This was defendant's third DWI conviction—which was treated as a

second, resulting in the imposition of a two-year loss of license, installation of

an alcohol ignition interlock device thereafter, forty-eight hours in the

Intoxicated Drivers Resource Center (IDRC) in lieu of jail time, plus thirty days

of community service along with appropriate fines and penalties.              The


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prosecutor dismissed charges of speeding and reckless driving. Defendant's

sentence was stayed by consent pending appeal to the Law Division, and then

stayed again at the Law Division level by the trial judge.

        The facts underlying the DWI conviction are as follows. Defendant was

observed on February 20, 2016, operating a motor vehicle at speeds in excess of

ninety miles per hour on the Garden State Parkway. When stopped, the trooper

immediately suspected that defendant was under the influence, and performed

sobriety field tests. Defendant smelled of alcohol, his eyes were bloodshot and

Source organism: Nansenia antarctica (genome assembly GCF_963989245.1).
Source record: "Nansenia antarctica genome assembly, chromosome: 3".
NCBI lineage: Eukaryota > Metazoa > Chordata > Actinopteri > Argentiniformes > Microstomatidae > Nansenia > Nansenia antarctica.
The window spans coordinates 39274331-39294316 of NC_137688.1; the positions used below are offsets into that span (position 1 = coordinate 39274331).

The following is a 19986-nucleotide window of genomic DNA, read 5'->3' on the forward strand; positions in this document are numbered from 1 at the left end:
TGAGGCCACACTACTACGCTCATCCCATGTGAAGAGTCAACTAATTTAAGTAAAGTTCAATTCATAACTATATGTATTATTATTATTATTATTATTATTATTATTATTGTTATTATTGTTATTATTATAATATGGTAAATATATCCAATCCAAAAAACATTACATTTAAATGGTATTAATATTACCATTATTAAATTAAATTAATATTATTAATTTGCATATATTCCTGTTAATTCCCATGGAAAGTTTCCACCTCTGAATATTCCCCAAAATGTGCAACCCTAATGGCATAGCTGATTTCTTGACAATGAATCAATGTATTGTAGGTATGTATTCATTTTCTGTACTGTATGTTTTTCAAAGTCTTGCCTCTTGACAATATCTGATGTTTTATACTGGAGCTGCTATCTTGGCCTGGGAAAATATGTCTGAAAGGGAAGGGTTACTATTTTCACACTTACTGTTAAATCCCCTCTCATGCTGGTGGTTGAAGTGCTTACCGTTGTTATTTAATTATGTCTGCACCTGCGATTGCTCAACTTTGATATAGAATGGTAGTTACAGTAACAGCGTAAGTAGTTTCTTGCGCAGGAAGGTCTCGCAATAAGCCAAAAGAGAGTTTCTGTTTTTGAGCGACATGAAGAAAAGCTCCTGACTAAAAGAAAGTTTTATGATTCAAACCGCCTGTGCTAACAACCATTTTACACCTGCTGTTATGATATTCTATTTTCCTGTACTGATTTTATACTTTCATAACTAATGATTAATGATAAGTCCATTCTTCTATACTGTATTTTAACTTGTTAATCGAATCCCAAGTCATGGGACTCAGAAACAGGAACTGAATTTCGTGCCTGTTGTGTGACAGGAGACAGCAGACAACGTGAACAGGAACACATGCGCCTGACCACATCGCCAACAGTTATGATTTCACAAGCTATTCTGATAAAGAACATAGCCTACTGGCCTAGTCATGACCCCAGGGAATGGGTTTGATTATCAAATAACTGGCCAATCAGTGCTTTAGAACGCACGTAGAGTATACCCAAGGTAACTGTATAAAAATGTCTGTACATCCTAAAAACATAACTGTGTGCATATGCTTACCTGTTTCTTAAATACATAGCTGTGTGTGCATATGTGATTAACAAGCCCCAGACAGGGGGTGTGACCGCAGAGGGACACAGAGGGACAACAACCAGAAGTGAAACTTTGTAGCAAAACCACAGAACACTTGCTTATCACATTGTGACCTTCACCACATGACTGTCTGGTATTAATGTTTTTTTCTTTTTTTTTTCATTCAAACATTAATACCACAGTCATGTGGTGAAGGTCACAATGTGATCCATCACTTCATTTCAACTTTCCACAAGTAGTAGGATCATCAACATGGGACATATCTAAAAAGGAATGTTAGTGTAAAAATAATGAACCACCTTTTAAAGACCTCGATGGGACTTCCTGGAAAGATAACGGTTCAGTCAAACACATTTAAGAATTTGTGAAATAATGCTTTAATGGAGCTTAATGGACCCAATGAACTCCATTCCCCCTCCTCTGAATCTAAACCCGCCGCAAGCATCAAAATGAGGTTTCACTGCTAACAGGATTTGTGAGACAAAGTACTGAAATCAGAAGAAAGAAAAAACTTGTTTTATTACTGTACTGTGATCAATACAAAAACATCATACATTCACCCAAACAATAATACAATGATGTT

watery, his speech slurred, his gait slow and fumbling, and he swayed with knees

bent.

        After defendant's unsuccessful attempts at the completion of those tests,

the trooper drove him to the Galloway State Police barracks, where the state

police breathalyzer machine was not operating. At 12:39 a.m., the trooper and

defendant proceeded the three miles from the troop station to the Galloway

Township Municipal Police Department. They arrived at 12:43 a.m., the time a

dispatcher at 12:55 a.m. logged in as a "delayed note" on the computer aided

dispatch (CAD) report. The dispatcher noted the arrival time in non-military

language.




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      The trooper placed his phone, weapon, and other electronic devices in a

gun locker, and entered the room in which breathalyzer tests were administered.

At 1:09 a.m., he performed the first calibrated or control test. At 1:11 a.m.,

defendant breathed into the alcotest machine. On a signal from the machine,

defendant blew into it a second time. The result of defendant's breathalyzer was

a BAC of 0.15 percent.

      Defendant raises the following points on appeal:

            I.   Because the State Failed to Establish that